IDEAS home Printed from https://ideas.repec.org/p/diw/diwwpp/dp586.html
   My bibliography  Save this paper

The Data Quality Concept of Accuracy in the Context of Public Use Data Sets

Author

Listed:
  • Carsten Kuchler
  • Martin Spieß

Abstract

Like other data quality dimensions, the concept of accuracy is often adopted to characterise a particular data set. However, its common specification basically refers to statistical properties of estimators, which can hardly be proved by means of a single survey at hand. This ambiguity can be resolved by assigning 'accuracy' to survey processes that are known to affect these properties. In this contribution, we consider the sub-process of imputation as one important step in setting up a data set and argue that the so called 'hit-rate' criterion, that is intended to measure the accuracy of a data set by some distance function of 'true' but unobserved and imputed values, is neither required nor desirable. In contrast, the so-called 'inference' criterion allows for valid inferences based on a suitably completed data set under rather general conditions. The underlying theoretical concepts are illustrated by means of a simulation study. It is emphasised that the same principal arguments apply to other survey processes that introduce uncertainty into an edited data set.

Suggested Citation

  • Carsten Kuchler & Martin Spieß, 2006. "The Data Quality Concept of Accuracy in the Context of Public Use Data Sets," Discussion Papers of DIW Berlin 586, DIW Berlin, German Institute for Economic Research.
  • Handle: RePEc:diw:diwwpp:dp586
    as

    Download full text from publisher

    File URL: http://www.diw.de/documents/publikationen/73/diw_01.c.44325.de/dp586.pdf
    Download Restriction: no

    More about this item

    Keywords

    Survey Quality; Survey Processes; Accuracy; Assessment of Imputation Methods; Multiple Imputation;

    JEL classification:

    • C42 - Mathematical and Quantitative Methods - - Econometric and Statistical Methods: Special Topics - - - Survey Methods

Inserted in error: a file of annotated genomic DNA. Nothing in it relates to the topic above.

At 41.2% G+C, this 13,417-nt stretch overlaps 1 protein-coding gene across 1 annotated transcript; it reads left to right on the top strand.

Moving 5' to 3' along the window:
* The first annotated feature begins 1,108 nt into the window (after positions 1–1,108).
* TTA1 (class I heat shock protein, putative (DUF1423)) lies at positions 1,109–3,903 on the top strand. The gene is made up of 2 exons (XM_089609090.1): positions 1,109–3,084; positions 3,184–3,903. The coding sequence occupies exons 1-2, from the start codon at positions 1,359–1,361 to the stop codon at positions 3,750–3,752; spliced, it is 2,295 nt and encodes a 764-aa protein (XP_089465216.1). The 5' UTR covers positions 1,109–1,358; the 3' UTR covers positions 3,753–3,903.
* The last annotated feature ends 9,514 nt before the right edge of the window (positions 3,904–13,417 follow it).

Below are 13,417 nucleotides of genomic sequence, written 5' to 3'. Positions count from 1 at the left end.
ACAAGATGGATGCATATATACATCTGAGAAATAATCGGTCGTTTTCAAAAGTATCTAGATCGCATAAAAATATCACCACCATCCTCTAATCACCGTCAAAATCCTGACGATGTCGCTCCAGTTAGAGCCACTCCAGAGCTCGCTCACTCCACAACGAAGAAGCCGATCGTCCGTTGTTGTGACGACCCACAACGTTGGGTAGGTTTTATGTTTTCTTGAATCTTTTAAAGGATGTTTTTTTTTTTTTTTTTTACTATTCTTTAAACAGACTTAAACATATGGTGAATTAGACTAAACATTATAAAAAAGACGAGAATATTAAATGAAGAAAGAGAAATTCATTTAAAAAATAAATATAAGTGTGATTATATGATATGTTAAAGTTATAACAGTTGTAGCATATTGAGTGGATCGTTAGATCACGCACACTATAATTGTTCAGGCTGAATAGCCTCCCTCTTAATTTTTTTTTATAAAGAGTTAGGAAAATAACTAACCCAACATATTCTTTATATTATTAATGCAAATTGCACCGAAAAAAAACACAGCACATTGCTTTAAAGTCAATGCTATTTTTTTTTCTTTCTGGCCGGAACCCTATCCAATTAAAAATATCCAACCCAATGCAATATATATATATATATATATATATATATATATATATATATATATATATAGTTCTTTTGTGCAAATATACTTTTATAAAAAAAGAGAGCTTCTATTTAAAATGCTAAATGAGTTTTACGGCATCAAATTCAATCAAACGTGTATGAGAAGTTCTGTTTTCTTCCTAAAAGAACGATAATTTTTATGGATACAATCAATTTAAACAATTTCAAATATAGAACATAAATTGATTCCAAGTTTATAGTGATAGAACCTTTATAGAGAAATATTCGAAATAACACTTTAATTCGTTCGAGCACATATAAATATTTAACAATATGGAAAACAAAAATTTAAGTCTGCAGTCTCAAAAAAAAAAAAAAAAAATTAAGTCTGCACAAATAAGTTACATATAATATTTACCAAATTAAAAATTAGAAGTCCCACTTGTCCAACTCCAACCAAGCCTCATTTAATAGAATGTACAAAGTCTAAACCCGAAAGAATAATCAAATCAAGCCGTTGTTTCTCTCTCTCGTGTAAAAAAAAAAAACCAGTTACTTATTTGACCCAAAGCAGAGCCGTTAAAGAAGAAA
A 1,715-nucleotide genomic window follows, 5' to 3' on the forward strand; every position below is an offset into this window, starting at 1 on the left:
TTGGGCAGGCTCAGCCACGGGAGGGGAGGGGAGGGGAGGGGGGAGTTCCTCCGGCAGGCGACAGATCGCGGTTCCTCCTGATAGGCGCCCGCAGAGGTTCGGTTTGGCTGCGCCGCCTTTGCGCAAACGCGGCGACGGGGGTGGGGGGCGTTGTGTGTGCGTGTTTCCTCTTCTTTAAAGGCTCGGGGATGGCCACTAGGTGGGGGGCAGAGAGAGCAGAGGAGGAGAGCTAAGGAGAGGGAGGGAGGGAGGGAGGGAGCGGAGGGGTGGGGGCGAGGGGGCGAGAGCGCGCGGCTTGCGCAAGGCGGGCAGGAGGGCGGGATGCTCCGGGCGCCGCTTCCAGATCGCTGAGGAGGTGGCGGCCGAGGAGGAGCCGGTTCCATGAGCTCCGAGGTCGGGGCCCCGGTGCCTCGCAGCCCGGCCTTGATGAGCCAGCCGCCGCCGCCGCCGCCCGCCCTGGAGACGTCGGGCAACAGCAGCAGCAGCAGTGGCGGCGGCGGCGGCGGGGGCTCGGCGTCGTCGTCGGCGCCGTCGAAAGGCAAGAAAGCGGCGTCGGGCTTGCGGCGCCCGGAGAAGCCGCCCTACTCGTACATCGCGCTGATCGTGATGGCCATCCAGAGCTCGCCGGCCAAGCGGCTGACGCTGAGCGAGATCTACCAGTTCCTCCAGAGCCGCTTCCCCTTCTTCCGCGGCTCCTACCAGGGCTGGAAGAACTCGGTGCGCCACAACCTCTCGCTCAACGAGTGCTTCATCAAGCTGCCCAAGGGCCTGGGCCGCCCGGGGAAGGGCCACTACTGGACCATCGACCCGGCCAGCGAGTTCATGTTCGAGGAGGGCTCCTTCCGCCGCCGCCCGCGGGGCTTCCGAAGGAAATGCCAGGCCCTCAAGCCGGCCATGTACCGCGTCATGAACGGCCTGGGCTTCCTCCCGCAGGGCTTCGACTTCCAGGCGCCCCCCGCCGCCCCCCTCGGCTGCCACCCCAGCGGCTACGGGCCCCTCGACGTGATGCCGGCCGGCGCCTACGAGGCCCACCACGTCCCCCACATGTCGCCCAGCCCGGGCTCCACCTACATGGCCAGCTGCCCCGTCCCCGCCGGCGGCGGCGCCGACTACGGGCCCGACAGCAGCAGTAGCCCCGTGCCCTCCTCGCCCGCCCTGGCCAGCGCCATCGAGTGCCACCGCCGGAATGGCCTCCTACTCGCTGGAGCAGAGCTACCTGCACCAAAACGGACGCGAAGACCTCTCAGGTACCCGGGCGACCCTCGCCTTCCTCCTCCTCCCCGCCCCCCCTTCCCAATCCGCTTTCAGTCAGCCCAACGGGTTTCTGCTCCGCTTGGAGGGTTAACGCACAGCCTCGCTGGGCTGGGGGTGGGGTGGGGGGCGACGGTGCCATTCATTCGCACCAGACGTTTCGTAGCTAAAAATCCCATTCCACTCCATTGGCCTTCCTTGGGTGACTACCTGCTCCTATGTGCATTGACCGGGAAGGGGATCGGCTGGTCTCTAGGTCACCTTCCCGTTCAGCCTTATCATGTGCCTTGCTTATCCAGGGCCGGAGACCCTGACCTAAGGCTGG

• C81 - Mathematical and Quantitative Methods - - Data Collection and Data Estimation Methodology; Computer Programs - - - Methodology for Collecting, Estimating, and Organizing Microeconomic Data; Data Access
    • C11 - Mathematical and Quantitative Methods - - Econometric and Statistical Methods and Methodology: General - - - Bayesian Analysis: General
    • C13 - Mathematical and Quantitative Methods - - Econometric and Statistical Methods and Methodology: General - - - Estimation: General
    • C15 - Mathematical and Quantitative Methods - - Econometric and Statistical Methods and Methodology: General - - - Statistical Simulation Methods: General

    NEP fields

    This paper has been announced in the following NEP Reports:

    Statistics

    Access and download statistics

    Corrections

    All material on this site has been provided by the respective publishers and authors. You can help correct errors and omissions. When requesting a correction, please mention this item's handle: RePEc:diw:diwwpp:dp586. See general information about how to correct material in RePEc.

    For technical questions regarding this item, or to correct its authors, title, abstract, bibliographic or download information, contact: (Bibliothek). General contact details of provider: http://edirc.repec.org/data/diwbede.html .

    If you have authored this item and are not yet registered with RePEc, we encourage you to do it here. This allows to link your profile to this item. It also allows you to accept potential citations to this item that we are uncertain about.

    We have no references for this item. You can help adding them by using this form .

    If you know of missing items citing this one, you can help us creating those links by adding the relevant references in the same way as above, for each refering item. If you are a registered author of this item, you may also want to check the "citations" tab in your RePEc Author Service profile, as there may be some citations waiting for confirmation.

    Please note that corrections may take a couple of weeks to filter through the various RePEc services.

    IDEAS is a RePEc service hosted by the Research Division of the Federal Reserve Bank of St. Louis . RePEc uses bibliographic data supplied by the respective publishers.